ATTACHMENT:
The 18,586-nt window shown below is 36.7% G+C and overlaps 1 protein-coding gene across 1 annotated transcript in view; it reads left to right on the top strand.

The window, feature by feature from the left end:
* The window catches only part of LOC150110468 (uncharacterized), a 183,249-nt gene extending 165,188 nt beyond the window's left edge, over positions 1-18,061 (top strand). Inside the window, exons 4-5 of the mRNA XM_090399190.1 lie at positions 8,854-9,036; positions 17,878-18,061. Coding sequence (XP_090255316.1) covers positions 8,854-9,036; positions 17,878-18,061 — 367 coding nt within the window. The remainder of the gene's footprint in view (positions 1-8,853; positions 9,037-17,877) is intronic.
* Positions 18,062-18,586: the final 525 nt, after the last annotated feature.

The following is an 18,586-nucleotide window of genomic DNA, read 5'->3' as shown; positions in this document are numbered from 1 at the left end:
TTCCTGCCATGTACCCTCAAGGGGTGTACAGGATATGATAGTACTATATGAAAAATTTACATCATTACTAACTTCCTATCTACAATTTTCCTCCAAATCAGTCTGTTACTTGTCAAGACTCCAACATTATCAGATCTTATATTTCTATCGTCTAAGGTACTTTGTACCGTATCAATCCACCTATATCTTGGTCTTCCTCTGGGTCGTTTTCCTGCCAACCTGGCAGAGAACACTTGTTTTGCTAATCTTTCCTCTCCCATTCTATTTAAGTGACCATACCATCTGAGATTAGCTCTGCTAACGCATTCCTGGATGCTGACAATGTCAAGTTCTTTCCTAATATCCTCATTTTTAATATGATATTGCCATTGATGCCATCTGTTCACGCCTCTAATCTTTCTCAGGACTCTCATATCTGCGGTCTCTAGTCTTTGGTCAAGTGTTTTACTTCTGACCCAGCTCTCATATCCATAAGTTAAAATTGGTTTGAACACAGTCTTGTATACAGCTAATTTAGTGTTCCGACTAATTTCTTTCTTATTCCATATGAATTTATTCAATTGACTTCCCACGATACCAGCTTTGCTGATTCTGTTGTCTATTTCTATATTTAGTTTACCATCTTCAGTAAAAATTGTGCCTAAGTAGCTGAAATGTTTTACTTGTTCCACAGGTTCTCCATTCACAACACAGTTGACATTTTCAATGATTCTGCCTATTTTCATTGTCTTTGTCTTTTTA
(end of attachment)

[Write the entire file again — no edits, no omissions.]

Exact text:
The 18,586-nt window shown below is 36.7% G+C and overlaps 1 protein-coding gene across 1 annotated transcript in view; it reads left to right on the top strand.

The window, feature by feature from the left end:
* The window catches only part of LOC150110468 (uncharacterized), a 183,249-nt gene extending 165,188 nt beyond the window's left edge, over positions 1-18,061 (top strand). Inside the window, exons 4-5 of the mRNA XM_090399190.1 lie at positions 8,854-9,036; positions 17,878-18,061. Coding sequence (XP_090255316.1) covers positions 8,854-9,036; positions 17,878-18,061 — 367 coding nt within the window. The remainder of the gene's footprint in view (positions 1-8,853; positions 9,037-17,877) is intronic.
* Positions 18,062-18,586: the final 525 nt, after the last annotated feature.

The following is an 18,586-nucleotide window of genomic DNA, read 5'->3' as shown; positions in this document are numbered from 1 at the left end:
TTCCTGCCATGTACCCTCAAGGGGTGTACAGGATATGATAGTACTATATGAAAAATTTACATCATTACTAACTTCCTATCTACAATTTTCCTCCAAATCAGTCTGTTACTTGTCAAGACTCCAACATTATCAGATCTTATATTTCTATCGTCTAAGGTACTTTGTACCGTATCAATCCACCTATATCTTGGTCTTCCTCTGGGTCGTTTTCCTGCCAACCTGGCAGAGAACACTTGTTTTGCTAATCTTTCCTCTCCCATTCTATTTAAGTGACCATACCATCTGAGATTAGCTCTGCTAACGCATTCCTGGATGCTGACAATGTCAAGTTCTTTCCTAATATCCTCATTTTTAATATGATATTGCCATTGATGCCATCTGTTCACGCCTCTAATCTTTCTCAGGACTCTCATATCTGCGGTCTCTAGTCTTTGGTCAAGTGTTTTACTTCTGACCCAGCTCTCATATCCATAAGTTAAAATTGGTTTGAACACAGTCTTGTATACAGCTAATTTAGTGTTCCGACTAATTTCTTTCTTATTCCATATGAATTTATTCAATTGACTTCCCACGATACCAGCTTTGCTGATTCTGTTGTCTATTTCTATATTTAGTTTACCATCTTCAGTAAAAATTGTGCCTAAGTAGCTGAAATGTTTTACTTGTTCCACAGGTTCTCCATTCACAACACAGTTGACATTTTCAATGATTCTGCCTATTTTCATTGTCTTTGTCTTTTTA